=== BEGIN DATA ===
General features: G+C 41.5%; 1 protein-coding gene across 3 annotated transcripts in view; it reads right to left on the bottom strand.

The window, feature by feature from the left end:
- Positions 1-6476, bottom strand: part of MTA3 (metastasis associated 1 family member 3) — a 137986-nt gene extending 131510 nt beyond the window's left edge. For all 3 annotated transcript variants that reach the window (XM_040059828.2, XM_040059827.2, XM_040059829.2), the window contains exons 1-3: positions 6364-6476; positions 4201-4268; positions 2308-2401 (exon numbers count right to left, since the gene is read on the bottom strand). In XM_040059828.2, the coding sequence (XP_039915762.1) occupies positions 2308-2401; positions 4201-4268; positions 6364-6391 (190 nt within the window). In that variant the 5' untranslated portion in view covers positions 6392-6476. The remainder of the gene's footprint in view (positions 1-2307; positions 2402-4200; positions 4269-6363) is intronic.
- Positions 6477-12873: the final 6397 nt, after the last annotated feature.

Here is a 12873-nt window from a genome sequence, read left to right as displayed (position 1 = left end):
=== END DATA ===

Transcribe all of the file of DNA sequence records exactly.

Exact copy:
General features: G+C 41.5%; 1 protein-coding gene across 3 annotated transcripts in view; it reads right to left on the bottom strand.

The window, feature by feature from the left end:
- Positions 1-6476, bottom strand: part of MTA3 (metastasis associated 1 family member 3) — a 137986-nt gene extending 131510 nt beyond the window's left edge. For all 3 annotated transcript variants that reach the window (XM_040059828.2, XM_040059827.2, XM_040059829.2), the window contains exons 1-3: positions 6364-6476; positions 4201-4268; positions 2308-2401 (exon numbers count right to left, since the gene is read on the bottom strand). In XM_040059828.2, the coding sequence (XP_039915762.1) occupies positions 2308-2401; positions 4201-4268; positions 6364-6391 (190 nt within the window). In that variant the 5' untranslated portion in view covers positions 6392-6476. The remainder of the gene's footprint in view (positions 1-2307; positions 2402-4200; positions 4269-6363) is intronic.
- Positions 6477-12873: the final 6397 nt, after the last annotated feature.

Here is a 12873-nt window from a genome sequence, read left to right as displayed (position 1 = left end):